rodentsRats are very widespread throughout all of Auckland. The two main types being the water rat and the roof rat.

Rats favourite food in the wild are macadamia nuts (they can bite right through the nuts shell) and feijoa fruit. In fact it can be difficult to get them to eat anything else when these two fruits are in season and for this reason we sometimes put feijoa slices in the bait stations with the bait to encourage the rats to start eating. A new chemical on the market recently is a synthetic peanut butter aerosol. This smells just like peanut butter but very much stronger. We have found this to be very effective in attracting rats to the bait stations to start feeding as they can smell it from up to fifty metres away.

Rats tend to nest inside over the winter months where it is warm and dry and produce a liter of up to twelve baby rats every two months.Once these rats are two months old they start producing their own babies. They particularly like inset lights as they protrude into the ceiling space and the rats can cluster around them for warmth.

Rats and mice teeth never stop growing and they are continuously gnawing to wear their teeth down. You can suddenly find that your lights stop working as they have gnawed through the power cord. They can also smell water inside plastic water pipes in the ceiling and can gnaw into these, flooding the house.

Mice are smaller and rounder than rats but breed more quickly. Mice often enter the house by climbing up the hoses at the back of the dishwasher and quite often bite into the high pressure water hose flooding the kitchen.

Both rats and mice are very skilled climbers and can get through any space large enough to take their jawbone.. Trying to keep them out by blocking up holes is a waste of time as they simply gnaw another one. We have even seen a concrete block wall that rats had gnawed a hole through.

AAA Pest Control use two commercial baits to treat both rats and mice. The problem with using bait in the house is that the rodents can die in the roof cavity or inside the wall cavity and create a smell as they decompose. To minimise the chances of this happening we use a low dose bait which kills the rodents over several days but also massively overheats them so that they cannot stand being in a confined space and go outside for cold air.

Also most baits on the market contain a chemical called Bitex which is a bittering agent so that if a child puts a bait block in their mouth it is so bitter that they immediately spit it out again. Unfortunately, rats and mice are not too keen on Bitex either and are reluctant to eat it if there is another food source available. The bait used inside premises by AAA Pest Control works on body mass and does not contain Bitex. This bait contains chocolate which rats and mice will fight each other to get at. We have found by experience that this bait is highly effective. It is also manufactured in New Zealand.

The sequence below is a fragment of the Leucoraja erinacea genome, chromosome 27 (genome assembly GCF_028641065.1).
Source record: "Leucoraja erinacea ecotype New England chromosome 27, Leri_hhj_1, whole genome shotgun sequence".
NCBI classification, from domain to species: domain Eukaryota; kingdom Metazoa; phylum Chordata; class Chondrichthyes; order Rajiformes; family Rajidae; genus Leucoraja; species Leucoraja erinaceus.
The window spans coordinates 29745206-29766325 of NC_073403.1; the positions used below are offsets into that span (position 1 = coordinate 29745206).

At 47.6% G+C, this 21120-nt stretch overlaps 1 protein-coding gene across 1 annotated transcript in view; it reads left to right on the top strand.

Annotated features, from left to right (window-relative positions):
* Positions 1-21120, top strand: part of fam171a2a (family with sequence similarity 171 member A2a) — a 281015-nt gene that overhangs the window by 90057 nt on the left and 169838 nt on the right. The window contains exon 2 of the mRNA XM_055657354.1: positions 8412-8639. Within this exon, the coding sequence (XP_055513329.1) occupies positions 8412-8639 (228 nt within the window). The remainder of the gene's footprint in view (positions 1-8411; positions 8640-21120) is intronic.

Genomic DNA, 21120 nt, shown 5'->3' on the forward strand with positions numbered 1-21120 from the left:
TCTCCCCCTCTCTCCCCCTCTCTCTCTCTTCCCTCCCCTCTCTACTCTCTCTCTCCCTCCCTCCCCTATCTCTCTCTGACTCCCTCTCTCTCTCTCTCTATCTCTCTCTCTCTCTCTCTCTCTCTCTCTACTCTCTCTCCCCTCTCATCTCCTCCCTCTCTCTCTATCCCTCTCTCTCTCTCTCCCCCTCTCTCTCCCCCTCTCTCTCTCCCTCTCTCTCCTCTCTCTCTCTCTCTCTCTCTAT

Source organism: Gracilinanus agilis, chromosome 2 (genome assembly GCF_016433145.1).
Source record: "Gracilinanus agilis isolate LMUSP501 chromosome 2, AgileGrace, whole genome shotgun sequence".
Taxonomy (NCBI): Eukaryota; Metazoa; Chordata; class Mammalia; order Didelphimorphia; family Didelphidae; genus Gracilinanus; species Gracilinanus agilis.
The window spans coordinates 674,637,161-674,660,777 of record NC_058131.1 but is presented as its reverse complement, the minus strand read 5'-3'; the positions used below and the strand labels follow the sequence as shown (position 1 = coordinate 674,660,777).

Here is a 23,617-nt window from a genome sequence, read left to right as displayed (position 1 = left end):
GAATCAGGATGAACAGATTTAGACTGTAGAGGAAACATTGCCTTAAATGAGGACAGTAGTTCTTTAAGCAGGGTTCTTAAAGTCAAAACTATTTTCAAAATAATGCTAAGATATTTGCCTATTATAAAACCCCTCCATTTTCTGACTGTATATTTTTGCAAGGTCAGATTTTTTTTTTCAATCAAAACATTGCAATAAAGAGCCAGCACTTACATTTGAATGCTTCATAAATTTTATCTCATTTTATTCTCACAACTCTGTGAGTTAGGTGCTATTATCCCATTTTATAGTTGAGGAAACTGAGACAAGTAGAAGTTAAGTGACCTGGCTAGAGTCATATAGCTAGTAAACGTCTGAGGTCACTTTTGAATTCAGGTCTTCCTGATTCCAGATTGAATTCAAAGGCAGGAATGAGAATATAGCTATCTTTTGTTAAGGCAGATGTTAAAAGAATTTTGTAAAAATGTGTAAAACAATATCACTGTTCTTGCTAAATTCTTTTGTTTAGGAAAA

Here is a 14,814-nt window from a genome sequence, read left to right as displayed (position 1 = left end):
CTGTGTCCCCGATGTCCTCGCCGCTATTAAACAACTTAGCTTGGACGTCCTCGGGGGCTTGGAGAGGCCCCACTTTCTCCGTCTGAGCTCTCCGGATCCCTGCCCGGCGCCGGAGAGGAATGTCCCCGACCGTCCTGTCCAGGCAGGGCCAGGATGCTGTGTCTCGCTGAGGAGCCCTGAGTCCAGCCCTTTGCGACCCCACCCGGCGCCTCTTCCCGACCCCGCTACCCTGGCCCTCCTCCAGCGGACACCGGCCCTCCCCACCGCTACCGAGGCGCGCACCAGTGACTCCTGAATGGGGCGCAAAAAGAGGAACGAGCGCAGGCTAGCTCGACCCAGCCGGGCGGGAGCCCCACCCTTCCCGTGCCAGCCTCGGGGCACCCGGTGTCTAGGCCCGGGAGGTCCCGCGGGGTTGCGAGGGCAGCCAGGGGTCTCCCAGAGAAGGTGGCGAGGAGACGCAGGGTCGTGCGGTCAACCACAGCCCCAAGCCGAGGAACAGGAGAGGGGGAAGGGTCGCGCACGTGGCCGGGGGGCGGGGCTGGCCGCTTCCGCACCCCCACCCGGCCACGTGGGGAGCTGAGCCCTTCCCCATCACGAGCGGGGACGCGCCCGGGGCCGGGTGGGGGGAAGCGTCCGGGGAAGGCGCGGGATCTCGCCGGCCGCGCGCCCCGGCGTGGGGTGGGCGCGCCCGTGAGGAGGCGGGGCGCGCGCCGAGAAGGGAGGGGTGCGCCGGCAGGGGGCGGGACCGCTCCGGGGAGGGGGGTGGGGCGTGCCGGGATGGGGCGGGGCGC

When all else failed in a job in the Remuera, St Johns area we used placebo blocks that look and smell just like the active bait blocks to the rat but have no harmfull ingredients. The older rats that have gone bait shy will ignore this bait as well but the younger rats will start eating it and when they are seen to thrive on it then gradually the older rats will start eating it too. After a suitable period of time we replace the placebo blocks with the active blocks and wipe out the entire colony.

One of the hardest jobs we have had in recent years was a house in the Devonport, Northcote area. This woman had a large rat coming into her kitchen at night and eating the apples in her fruit bowl. No apple, no rat. Judging by the size of the droppings this was a very large rat indeed.
We baited under the house and used a sticky trap in the kitchen (we could not use a snap trap as she had a dog in the house) with non poisonous bait on it. The rat ignored both baits and continued to eat the apples in the fruit bowl. Obviously this rat had survived a bait and trapping program somewhere else and had learned it could survive by eating apples and only apples. We removed the apples from the fruit bowl and using a cut down empty carton with just a small lip on it we sprinkled "Racuman Powder" (a very light powder containing the same active ingredient as our bait) over the bottom of the carton and placed an apple in the middle. The next morning a large chunk had been eaten out of the apple and the powder had been considerably disturbed. This would have got into the rats fur and when he later groomed himself he injested the powder and we got him.

We have since used this powder in the Remuera, St Johns area where rats were taking the bait but storing it as they had access to feijoas. We placed the bait on a plank under the house covered in Racuman Powder and got all of them.

Rats are very intellegent and learn very quickly. Quite often if you introduce a new food source the older rats will sit back and let the younger rats eat it. The older rats will wait a day or so to see if the young rats survive. For this reason we use a slow acting bait so that the whole colony eats it.

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